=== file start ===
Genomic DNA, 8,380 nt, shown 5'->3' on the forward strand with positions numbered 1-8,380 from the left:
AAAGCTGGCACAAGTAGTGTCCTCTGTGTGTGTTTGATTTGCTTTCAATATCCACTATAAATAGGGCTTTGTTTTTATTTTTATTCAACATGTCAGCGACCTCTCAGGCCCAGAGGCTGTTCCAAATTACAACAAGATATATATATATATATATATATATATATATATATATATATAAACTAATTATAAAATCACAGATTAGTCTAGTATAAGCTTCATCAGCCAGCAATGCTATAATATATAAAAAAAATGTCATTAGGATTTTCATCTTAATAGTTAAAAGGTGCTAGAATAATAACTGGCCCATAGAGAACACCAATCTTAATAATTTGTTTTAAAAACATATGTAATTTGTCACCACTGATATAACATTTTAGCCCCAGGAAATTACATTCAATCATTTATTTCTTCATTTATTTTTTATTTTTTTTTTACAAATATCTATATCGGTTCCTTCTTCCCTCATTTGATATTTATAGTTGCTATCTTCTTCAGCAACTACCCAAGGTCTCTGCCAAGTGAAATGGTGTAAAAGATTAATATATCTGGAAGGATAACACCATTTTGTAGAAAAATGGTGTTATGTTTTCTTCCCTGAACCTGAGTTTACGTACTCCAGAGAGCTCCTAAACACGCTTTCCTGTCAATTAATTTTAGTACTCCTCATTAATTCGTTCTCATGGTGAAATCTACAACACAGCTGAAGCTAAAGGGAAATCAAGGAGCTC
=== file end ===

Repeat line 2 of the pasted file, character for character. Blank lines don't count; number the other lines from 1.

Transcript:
AAAGCTGGCACAAGTAGTGTCCTCTGTGTGTGTTTGATTTGCTTTCAATATCCACTATAAATAGGGCTTTGTTTTTATTTTTATTCAACATGTCAGCGACCTCTCAGGCCCAGAGGCTGTTCCAAATTACAACAAGATATATATATATATATATATATATATATATATATATATATAAACTAATTATAAAATCACAGATTAGTCTAGTATAAGCTTCATCAGCCAGCAATGCTATAATATATAAAAAAAATGTCATTAGGATTTTCATCTTAATAGTTAAAAGGTGCTAGAATAATAACTGGCCCATAGAGAACACCAATCTTAATAATTTGTTTTAAAAACATATGTAATTTGTCACCACTGATATAACATTTTAGCCCCAGGAAATTACATTCAATCATTTATTTCTTCATTTATTTTTTATTTTTTTTTTACAAATATCTATATCGGTTCCTTCTTCCCTCATTTGATATTTATAGTTGCTATCTTCTTCAGCAACTACCCAAGGTCTCTGCCAAGTGAAATGGTGTAAAAGATTAATATATCTGGAAGGATAACACCATTTTGTAGAAAAATGGTGTTATGTTTTCTTCCCTGAACCTGAGTTTACGTACTCCAGAGAGCTCCTAAACACGCTTTCCTGTCAATTAATTTTAGTACTCCTCATTAATTCGTTCTCATGGTGAAATCTACAACACAGCTGAAGCTAAAGGGAAATCAAGGAGCTC